SANTA CLARA – There are those who might think being Peyton Manning’s position coach is the easiest job in football.
After all, Manning seemingly has the craft above the shoulders mastered to the point that he can coax productivity and a Super Bowl season from a ragged right arm that can no longer make all the throws.
Greg Knapp, 52, has worked closely with Manning for the past three seasons as Denver Broncos quarterbacks coach and passing-game coordinator. He broke into the NFL with the 49ers at a time in which Steve Young and the 49ers were coming off a Super Bowl title.
It’s no easy task, Knapp has discovered, to coach players who rank among the all-time greats.
“I was more intimidated when I was young and trying to coach Steve Young, coming off a six-touchdown performance in the Super Bowl, than when I took the job here,” Knapp told CSNBayArea.com. “When I came in, I knew I was not here to watch him and praise him, I was here to coach him and correct him.
“Just like Steve, Peyton knows if it’s right or wrong. And if you don’t correct him or correct what you say to other players, he’ll hold you accountable for it because it means that much to him. That’s the challenging part.”
Knapp played quarterback at Sacramento State, then coached at his alma mater for nine years before George Seifert added him to his 49ers staff in 1995. Knapp spent his final three seasons of a nine-year run with the 49ers as offensive coordinator.
Knapp bounced around to coaching positions with Atlanta, Oakland (two separate stints) Seattle and Houston before finding some semblance of stability the past three seasons with Manning and the Broncos.
“He’s battled through all kinds of places and he’s a great quarterbacks coach,” Young said of Knapp. “He’s a calming influence. I can really appreciate why Peyton would love to have somebody like Greg around. Peyton doesn’t suffer any fool coach.
“Greg has been around a long time. He’s very respectful of the position and how hard it is to play, which is half of the battle. There are not a lot of great quarterback coaches -- there just aren’t. And he’s certainly one of them.”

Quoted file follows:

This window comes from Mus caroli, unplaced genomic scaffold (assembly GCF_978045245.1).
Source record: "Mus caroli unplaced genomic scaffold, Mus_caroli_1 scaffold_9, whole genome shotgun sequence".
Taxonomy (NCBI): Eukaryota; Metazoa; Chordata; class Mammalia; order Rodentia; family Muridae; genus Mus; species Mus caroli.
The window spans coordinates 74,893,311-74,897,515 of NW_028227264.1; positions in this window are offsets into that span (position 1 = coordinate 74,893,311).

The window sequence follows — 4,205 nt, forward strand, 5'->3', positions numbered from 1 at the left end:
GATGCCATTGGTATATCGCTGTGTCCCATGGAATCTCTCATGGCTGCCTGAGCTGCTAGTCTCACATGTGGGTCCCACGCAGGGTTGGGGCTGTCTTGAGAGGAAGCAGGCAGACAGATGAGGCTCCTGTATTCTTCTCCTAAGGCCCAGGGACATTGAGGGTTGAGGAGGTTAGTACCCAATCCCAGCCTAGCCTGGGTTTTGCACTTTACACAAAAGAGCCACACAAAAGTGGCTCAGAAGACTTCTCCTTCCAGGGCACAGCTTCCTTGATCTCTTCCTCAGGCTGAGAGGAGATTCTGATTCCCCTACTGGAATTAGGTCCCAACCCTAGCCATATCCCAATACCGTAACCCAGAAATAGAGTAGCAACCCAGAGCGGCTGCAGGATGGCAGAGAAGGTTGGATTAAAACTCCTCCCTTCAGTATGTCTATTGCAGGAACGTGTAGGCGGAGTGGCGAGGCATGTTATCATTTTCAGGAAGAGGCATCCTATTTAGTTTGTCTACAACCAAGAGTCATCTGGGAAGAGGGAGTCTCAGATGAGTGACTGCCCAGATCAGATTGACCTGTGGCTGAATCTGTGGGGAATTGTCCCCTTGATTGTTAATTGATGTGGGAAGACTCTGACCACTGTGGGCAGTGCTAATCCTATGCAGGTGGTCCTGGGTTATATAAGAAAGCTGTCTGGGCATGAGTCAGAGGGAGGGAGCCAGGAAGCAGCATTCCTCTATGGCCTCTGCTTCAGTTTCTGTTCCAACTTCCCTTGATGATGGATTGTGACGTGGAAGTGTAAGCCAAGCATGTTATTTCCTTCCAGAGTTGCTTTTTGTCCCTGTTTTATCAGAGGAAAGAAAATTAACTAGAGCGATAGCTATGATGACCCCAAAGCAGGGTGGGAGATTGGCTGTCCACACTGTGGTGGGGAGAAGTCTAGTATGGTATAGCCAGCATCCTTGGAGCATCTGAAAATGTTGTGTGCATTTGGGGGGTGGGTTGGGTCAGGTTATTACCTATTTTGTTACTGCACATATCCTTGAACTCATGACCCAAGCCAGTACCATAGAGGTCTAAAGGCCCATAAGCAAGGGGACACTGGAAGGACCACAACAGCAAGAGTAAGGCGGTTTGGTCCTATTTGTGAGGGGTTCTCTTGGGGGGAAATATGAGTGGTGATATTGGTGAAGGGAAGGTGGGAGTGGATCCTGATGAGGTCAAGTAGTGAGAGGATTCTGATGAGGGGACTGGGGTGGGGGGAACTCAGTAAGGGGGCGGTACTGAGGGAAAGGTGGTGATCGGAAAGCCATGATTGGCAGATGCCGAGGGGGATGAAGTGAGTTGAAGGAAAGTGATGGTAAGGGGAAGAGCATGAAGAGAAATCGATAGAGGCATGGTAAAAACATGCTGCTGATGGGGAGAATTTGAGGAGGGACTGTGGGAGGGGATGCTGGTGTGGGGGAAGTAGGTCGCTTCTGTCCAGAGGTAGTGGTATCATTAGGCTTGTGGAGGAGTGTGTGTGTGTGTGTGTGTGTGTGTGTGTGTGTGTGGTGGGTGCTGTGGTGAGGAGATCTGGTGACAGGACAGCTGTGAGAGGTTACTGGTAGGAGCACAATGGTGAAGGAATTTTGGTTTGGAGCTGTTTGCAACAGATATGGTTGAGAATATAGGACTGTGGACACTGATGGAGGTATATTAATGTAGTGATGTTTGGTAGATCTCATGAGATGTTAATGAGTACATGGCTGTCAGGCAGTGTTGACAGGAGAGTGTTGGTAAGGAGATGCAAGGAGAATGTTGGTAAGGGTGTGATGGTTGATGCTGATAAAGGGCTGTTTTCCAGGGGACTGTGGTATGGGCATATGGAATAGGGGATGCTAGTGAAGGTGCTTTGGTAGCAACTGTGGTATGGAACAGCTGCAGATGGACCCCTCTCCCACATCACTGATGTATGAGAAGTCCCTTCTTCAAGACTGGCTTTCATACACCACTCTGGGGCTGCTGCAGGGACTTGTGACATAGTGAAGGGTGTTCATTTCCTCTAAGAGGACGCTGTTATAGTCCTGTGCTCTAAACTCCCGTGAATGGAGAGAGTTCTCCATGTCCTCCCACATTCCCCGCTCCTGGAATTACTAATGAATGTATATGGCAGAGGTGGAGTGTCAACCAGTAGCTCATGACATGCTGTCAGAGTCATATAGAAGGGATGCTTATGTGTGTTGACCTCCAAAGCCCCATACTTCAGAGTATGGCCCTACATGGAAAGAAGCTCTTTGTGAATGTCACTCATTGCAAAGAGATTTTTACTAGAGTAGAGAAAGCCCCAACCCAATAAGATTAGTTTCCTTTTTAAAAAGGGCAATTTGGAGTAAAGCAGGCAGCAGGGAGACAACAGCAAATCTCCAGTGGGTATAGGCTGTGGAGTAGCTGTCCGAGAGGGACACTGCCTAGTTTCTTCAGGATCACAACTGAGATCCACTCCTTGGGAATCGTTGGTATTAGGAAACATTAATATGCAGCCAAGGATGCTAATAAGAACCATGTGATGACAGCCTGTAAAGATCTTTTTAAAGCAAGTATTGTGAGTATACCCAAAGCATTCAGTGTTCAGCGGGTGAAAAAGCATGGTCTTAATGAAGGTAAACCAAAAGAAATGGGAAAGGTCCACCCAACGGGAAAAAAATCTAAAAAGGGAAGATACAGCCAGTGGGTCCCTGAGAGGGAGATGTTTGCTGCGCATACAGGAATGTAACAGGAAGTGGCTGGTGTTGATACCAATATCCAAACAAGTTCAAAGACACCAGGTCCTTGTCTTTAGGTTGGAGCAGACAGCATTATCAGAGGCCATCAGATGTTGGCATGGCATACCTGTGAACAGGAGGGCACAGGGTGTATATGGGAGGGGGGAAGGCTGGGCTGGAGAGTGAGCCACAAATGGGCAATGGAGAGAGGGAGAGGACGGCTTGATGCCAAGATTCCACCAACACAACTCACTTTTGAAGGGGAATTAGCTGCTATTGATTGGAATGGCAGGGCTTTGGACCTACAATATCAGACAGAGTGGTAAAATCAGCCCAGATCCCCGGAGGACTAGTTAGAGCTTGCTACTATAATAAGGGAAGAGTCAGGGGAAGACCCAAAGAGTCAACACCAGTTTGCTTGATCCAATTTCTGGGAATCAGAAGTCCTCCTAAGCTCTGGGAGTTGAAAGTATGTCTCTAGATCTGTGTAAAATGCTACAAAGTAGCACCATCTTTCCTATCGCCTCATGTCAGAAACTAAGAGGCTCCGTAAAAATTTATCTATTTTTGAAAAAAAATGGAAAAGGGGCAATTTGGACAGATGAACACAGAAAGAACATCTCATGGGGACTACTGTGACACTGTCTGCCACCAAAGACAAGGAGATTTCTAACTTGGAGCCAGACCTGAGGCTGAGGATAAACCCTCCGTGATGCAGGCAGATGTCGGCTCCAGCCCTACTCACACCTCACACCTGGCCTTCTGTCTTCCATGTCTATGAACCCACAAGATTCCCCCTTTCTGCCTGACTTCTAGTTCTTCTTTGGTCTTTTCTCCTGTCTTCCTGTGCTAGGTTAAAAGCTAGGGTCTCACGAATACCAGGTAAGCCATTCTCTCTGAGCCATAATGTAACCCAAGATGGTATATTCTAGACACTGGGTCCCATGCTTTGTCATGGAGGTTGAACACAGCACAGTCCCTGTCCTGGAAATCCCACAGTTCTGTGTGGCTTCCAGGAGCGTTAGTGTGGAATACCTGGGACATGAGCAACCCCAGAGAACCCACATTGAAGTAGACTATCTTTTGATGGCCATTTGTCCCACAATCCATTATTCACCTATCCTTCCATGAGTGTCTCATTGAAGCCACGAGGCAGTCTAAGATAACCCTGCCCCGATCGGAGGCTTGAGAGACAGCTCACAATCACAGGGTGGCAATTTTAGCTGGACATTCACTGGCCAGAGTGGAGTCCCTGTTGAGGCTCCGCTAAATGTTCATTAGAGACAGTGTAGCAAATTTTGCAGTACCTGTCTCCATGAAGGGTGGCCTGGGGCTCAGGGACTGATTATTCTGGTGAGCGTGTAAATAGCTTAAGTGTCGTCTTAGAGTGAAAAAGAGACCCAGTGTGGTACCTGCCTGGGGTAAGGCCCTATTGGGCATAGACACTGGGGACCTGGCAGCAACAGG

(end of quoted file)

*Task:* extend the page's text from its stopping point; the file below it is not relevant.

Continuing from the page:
Manning, 39, an 18-year veteran, said Knapp has been instrumental this season when the Broncos changed their offense in the transition to first-year coach Gary Kubiak. Knapp was a holdover from John Fox’s staff, but he worked previously with Kubiak when he was the Houston Texans’ head coach.
Knapp seems to be uniquely suited for the big stage of Super Bowl 50, as the Broncos enter Sunday’s game at Levi’s Stadium as an underdog to the Carolina Panthers.
“He’s an upbeat guy, positive on the sideline, very calm and collected,” Manning said. “On a two-minute drive or a timeout, he’s the same as he’d be during warmups in a preseason game. He has a calming effect.”
But quarterbacks, such as Young and Manning, also have a way of making Knapp feel more at ease because he knows they have done their homework.
“Their attention to detail is off the charts,” Knapp said. “Steve was always thinking, ‘What do I do on this play, what do I do on that play.’ Peyton is the same way.
“Peyton was trained in a offense that allowed for a lot of audibles and checks, which Steve was not. His approach is he wants to put our team in the perfect play every time. You’re not to going to be caught in too many bad plays because he’s going to fix them.”